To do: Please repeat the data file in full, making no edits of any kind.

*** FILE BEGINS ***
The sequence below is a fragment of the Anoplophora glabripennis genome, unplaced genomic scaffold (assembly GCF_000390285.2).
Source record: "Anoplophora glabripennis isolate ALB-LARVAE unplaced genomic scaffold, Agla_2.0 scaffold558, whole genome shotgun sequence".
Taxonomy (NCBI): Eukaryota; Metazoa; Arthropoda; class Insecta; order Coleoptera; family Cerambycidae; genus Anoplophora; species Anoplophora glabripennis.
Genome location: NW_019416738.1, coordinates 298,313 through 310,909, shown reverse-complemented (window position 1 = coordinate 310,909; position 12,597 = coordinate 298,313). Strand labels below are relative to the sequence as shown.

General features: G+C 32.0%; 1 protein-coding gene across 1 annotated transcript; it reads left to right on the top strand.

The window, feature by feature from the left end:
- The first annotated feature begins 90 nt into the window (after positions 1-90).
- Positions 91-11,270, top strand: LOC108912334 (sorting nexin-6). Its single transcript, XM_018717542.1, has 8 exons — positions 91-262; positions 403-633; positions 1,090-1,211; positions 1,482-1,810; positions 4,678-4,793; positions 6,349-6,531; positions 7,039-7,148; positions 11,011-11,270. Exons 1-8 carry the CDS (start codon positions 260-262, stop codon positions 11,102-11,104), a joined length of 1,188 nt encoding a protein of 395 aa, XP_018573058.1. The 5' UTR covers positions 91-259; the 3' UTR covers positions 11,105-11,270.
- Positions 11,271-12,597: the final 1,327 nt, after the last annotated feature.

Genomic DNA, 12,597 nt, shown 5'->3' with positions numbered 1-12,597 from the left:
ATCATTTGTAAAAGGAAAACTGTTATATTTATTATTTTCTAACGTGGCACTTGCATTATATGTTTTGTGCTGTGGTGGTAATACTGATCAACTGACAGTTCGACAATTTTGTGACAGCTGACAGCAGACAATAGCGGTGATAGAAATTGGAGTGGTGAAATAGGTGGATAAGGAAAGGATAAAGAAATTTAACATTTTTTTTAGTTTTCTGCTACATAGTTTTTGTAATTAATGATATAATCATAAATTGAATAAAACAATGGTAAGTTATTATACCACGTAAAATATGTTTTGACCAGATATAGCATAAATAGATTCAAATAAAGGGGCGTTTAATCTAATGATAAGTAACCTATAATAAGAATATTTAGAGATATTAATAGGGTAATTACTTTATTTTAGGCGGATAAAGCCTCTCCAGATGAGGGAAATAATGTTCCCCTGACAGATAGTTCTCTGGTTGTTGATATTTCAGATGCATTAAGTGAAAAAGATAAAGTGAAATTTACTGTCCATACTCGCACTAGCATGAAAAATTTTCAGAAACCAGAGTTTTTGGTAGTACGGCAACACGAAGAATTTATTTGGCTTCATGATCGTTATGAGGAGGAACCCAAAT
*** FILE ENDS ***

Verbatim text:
The sequence below is a fragment of the Anoplophora glabripennis genome, unplaced genomic scaffold (assembly GCF_000390285.2).
Source record: "Anoplophora glabripennis isolate ALB-LARVAE unplaced genomic scaffold, Agla_2.0 scaffold558, whole genome shotgun sequence".
Taxonomy (NCBI): Eukaryota; Metazoa; Arthropoda; class Insecta; order Coleoptera; family Cerambycidae; genus Anoplophora; species Anoplophora glabripennis.
Genome location: NW_019416738.1, coordinates 298,313 through 310,909, shown reverse-complemented (window position 1 = coordinate 310,909; position 12,597 = coordinate 298,313). Strand labels below are relative to the sequence as shown.

General features: G+C 32.0%; 1 protein-coding gene across 1 annotated transcript; it reads left to right on the top strand.

The window, feature by feature from the left end:
- The first annotated feature begins 90 nt into the window (after positions 1-90).
- Positions 91-11,270, top strand: LOC108912334 (sorting nexin-6). Its single transcript, XM_018717542.1, has 8 exons — positions 91-262; positions 403-633; positions 1,090-1,211; positions 1,482-1,810; positions 4,678-4,793; positions 6,349-6,531; positions 7,039-7,148; positions 11,011-11,270. Exons 1-8 carry the CDS (start codon positions 260-262, stop codon positions 11,102-11,104), a joined length of 1,188 nt encoding a protein of 395 aa, XP_018573058.1. The 5' UTR covers positions 91-259; the 3' UTR covers positions 11,105-11,270.
- Positions 11,271-12,597: the final 1,327 nt, after the last annotated feature.

Genomic DNA, 12,597 nt, shown 5'->3' with positions numbered 1-12,597 from the left:
ATCATTTGTAAAAGGAAAACTGTTATATTTATTATTTTCTAACGTGGCACTTGCATTATATGTTTTGTGCTGTGGTGGTAATACTGATCAACTGACAGTTCGACAATTTTGTGACAGCTGACAGCAGACAATAGCGGTGATAGAAATTGGAGTGGTGAAATAGGTGGATAAGGAAAGGATAAAGAAATTTAACATTTTTTTTAGTTTTCTGCTACATAGTTTTTGTAATTAATGATATAATCATAAATTGAATAAAACAATGGTAAGTTATTATACCACGTAAAATATGTTTTGACCAGATATAGCATAAATAGATTCAAATAAAGGGGCGTTTAATCTAATGATAAGTAACCTATAATAAGAATATTTAGAGATATTAATAGGGTAATTACTTTATTTTAGGCGGATAAAGCCTCTCCAGATGAGGGAAATAATGTTCCCCTGACAGATAGTTCTCTGGTTGTTGATATTTCAGATGCATTAAGTGAAAAAGATAAAGTGAAATTTACTGTCCATACTCGCACTAGCATGAAAAATTTTCAGAAACCAGAGTTTTTGGTAGTACGGCAACACGAAGAATTTATTTGGCTTCATGATCGTTATGAGGAGGAACCCAAAT